As scientists we’re often attracted to elegant, ‘beautiful’ ideas. For instance, I, like many biologists, think evolution by natural selection is profoundly elegant and beautiful (in ways I have difficulty fully articulating). We’re attracted to elegant ideas in part because they seem like they get to the heart of the matter, that they capture essential truths. All scientists believe that nature is knowable, but we also recognize that it doesn’t often look that way. So we believe that underneath the apparent complexity of nature there must lie some simple truths, and simple truths are often seen as elegant and beautiful.
Which shades naturally into the belief that elegance or beauty is a mark of truth. This is a mistake–that the truth is beautiful does not imply that the beautiful is true. A point made beautifully (pun intended) by John Maynard Smith in one of my favorite essays. John asks, ‘What’s the most beautiful scientific idea that ever turned out to be completely false?’ I won’t spoil his answer for you; suffice to say that it’s from biology, and it’s extraordinarily clever and very beautiful indeed.
I’ve been trying to think of beautiful ecological ideas that turned out to be totally false, but I’ve been drawing a blank. Every candidate I came up with has at least a grain of truth to it. Assuming I’m not just forgetting obvious examples (am I?), I’m not sure if this is to ecologists’ credit or not. Perhaps we’re good at ‘keeping our eyes on the prize’ (the truth), and so aren’t attracted to beautiful ideas unless they clearly have at least of grain of truth to them. This would be very much to our credit. Or perhaps we actually see beauty and elegance as a mark of falsehood rather than truth, because we’re afraid of oversimplifying the polyglot complexity of living nature (see here and here for more on this). And so in the name of avoiding beautiful false ideas, we avoid beautiful truths too. This would be rather less to our credit.
p.s. There are actually all sorts of mundane reasons why ecology might lack beautiful but false ideas. But it’s more fun to contemplate the alternatives suggested in the previous paragraph. 😉
Yeah, not all beautiful ideas are truth, but all truths are beautiful ideas 🙂
I assume you’re joking about that…
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Perhaps ‘truth’ isn’t reducible to and pure and absolute figuration or concept. Not ‘either/or’, but ‘both/and’.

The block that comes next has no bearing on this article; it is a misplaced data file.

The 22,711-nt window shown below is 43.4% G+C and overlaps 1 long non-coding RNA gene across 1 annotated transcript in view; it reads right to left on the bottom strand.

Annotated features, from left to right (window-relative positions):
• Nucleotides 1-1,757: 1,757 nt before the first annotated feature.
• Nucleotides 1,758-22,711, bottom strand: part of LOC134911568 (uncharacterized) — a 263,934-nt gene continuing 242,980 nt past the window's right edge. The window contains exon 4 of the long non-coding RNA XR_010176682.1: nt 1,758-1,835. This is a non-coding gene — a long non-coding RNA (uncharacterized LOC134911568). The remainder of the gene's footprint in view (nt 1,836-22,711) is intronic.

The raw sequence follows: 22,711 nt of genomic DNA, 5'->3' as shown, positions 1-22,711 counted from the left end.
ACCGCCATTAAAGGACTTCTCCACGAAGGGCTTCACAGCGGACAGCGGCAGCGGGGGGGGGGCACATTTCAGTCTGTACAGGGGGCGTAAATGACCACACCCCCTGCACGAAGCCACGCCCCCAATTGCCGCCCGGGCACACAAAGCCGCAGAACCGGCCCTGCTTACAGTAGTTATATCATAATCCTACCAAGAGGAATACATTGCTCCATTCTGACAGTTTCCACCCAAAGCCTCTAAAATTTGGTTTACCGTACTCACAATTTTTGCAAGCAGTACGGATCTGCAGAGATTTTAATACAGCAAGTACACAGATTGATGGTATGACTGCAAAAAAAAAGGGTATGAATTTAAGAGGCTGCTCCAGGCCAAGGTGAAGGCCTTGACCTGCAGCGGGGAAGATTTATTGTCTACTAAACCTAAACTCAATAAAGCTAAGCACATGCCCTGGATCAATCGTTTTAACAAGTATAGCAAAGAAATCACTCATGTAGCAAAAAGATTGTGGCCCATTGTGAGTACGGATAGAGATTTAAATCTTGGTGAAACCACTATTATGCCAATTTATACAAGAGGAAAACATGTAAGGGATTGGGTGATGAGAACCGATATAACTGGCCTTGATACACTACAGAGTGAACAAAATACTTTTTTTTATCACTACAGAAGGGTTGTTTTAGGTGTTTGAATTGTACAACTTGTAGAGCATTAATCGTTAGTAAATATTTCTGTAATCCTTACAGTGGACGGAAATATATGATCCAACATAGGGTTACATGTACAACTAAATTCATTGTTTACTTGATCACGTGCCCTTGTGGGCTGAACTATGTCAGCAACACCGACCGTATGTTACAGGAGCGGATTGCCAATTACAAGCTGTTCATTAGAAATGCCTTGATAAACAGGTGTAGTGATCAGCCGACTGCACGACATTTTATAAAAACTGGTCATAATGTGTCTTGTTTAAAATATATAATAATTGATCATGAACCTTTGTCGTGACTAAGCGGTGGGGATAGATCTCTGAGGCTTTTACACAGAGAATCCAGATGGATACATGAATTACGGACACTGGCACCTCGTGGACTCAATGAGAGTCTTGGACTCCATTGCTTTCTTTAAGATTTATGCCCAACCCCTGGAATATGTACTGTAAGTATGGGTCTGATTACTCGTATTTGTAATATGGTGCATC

Beauty and truth are, like the flow of experience in the world we live, inextricably dynamic and becoming, in an ecstatic unfolding.
Different level of logic than 2 plus 2 equals 4.
Just my hunch–and helps transcend the perpetual paradoxes that are implicit in language and reductive reasoning.
Thanks for the comment, but afraid I don’t quite follow. The post doesn’t say that beauty and truth are ‘either/or’, it says the latter is not necessarily also the former…
Jeremy, with respect to your question, should we limit the scope of sources from which such an idea may have originated (e.g. religious texts are out, even if they do bring up various cosmological (or other) ideas that we would now classify under “science”)?
Yeah, when I wrote the post, I was certainly thinking about the purely scientific context to which Maynard Smith refers. Scientific truths can be beautiful, and scientists of a certain stripe have thought that beauty is a mark of scientific truth. It’s that line of scientific thought that Maynard Smith is pushing back against. Of course, boundaries between science and non-science can be fuzzy. But no, I’m not really thinking of beautiful but (on a literal interpretation) empirically-false religious passages like the Genesis story about creation in six days.
OK, I guess that also rules out my Calvin and Hobbes books then…this is not as much fun as I’d hoped…
So, taking your two most recent comments together, I take is that you consider your Calvin and Hobbes books to be religious texts? 🙂 Actually, I can appreciate that.
If you want to use this post as an excuse to link to your favorite Calvin and Hobbes cartoon, go ahead…
Ah, a literature review!
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Very belatedly: a suggestion of Levy flights as a beautiful false idea in ecology. In retrospect, kind of kicking myself for not thinking of this one.